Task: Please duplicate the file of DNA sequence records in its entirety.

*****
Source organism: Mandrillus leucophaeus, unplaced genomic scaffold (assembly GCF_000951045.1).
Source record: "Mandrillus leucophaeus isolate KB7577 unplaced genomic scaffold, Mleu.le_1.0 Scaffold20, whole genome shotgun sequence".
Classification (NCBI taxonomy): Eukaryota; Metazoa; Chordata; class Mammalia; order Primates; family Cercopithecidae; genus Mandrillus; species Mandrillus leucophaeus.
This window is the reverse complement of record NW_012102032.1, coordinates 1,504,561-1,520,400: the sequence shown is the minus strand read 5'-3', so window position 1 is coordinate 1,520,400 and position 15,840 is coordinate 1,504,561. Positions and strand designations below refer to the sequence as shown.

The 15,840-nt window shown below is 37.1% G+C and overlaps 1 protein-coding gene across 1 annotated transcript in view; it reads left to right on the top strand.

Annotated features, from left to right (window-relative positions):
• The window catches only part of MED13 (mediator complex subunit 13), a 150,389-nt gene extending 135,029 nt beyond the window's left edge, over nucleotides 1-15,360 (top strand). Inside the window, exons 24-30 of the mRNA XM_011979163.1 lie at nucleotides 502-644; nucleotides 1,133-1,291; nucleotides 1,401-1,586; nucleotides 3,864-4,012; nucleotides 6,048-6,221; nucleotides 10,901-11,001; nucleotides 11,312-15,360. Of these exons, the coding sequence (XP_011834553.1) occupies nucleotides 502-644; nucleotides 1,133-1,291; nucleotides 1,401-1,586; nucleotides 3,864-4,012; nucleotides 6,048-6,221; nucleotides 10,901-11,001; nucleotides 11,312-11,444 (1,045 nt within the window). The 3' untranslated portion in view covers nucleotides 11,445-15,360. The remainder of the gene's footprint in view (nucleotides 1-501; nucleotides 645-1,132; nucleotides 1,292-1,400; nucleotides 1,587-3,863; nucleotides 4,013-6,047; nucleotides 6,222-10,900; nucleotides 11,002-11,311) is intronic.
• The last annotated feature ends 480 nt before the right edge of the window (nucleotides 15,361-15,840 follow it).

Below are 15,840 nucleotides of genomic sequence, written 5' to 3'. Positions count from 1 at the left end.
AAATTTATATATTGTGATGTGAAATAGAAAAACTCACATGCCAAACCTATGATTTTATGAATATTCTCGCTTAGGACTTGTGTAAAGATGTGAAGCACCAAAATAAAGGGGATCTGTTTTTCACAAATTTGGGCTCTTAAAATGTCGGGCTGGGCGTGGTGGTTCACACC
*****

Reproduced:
Source organism: Mandrillus leucophaeus, unplaced genomic scaffold (assembly GCF_000951045.1).
Source record: "Mandrillus leucophaeus isolate KB7577 unplaced genomic scaffold, Mleu.le_1.0 Scaffold20, whole genome shotgun sequence".
Classification (NCBI taxonomy): Eukaryota; Metazoa; Chordata; class Mammalia; order Primates; family Cercopithecidae; genus Mandrillus; species Mandrillus leucophaeus.
This window is the reverse complement of record NW_012102032.1, coordinates 1,504,561-1,520,400: the sequence shown is the minus strand read 5'-3', so window position 1 is coordinate 1,520,400 and position 15,840 is coordinate 1,504,561. Positions and strand designations below refer to the sequence as shown.

The 15,840-nt window shown below is 37.1% G+C and overlaps 1 protein-coding gene across 1 annotated transcript in view; it reads left to right on the top strand.

Annotated features, from left to right (window-relative positions):
• The window catches only part of MED13 (mediator complex subunit 13), a 150,389-nt gene extending 135,029 nt beyond the window's left edge, over nucleotides 1-15,360 (top strand). Inside the window, exons 24-30 of the mRNA XM_011979163.1 lie at nucleotides 502-644; nucleotides 1,133-1,291; nucleotides 1,401-1,586; nucleotides 3,864-4,012; nucleotides 6,048-6,221; nucleotides 10,901-11,001; nucleotides 11,312-15,360. Of these exons, the coding sequence (XP_011834553.1) occupies nucleotides 502-644; nucleotides 1,133-1,291; nucleotides 1,401-1,586; nucleotides 3,864-4,012; nucleotides 6,048-6,221; nucleotides 10,901-11,001; nucleotides 11,312-11,444 (1,045 nt within the window). The 3' untranslated portion in view covers nucleotides 11,445-15,360. The remainder of the gene's footprint in view (nucleotides 1-501; nucleotides 645-1,132; nucleotides 1,292-1,400; nucleotides 1,587-3,863; nucleotides 4,013-6,047; nucleotides 6,222-10,900; nucleotides 11,002-11,311) is intronic.
• The last annotated feature ends 480 nt before the right edge of the window (nucleotides 15,361-15,840 follow it).

Below are 15,840 nucleotides of genomic sequence, written 5' to 3'. Positions count from 1 at the left end.
AAATTTATATATTGTGATGTGAAATAGAAAAACTCACATGCCAAACCTATGATTTTATGAATATTCTCGCTTAGGACTTGTGTAAAGATGTGAAGCACCAAAATAAAGGGGATCTGTTTTTCACAAATTTGGGCTCTTAAAATGTCGGGCTGGGCGTGGTGGTTCACACC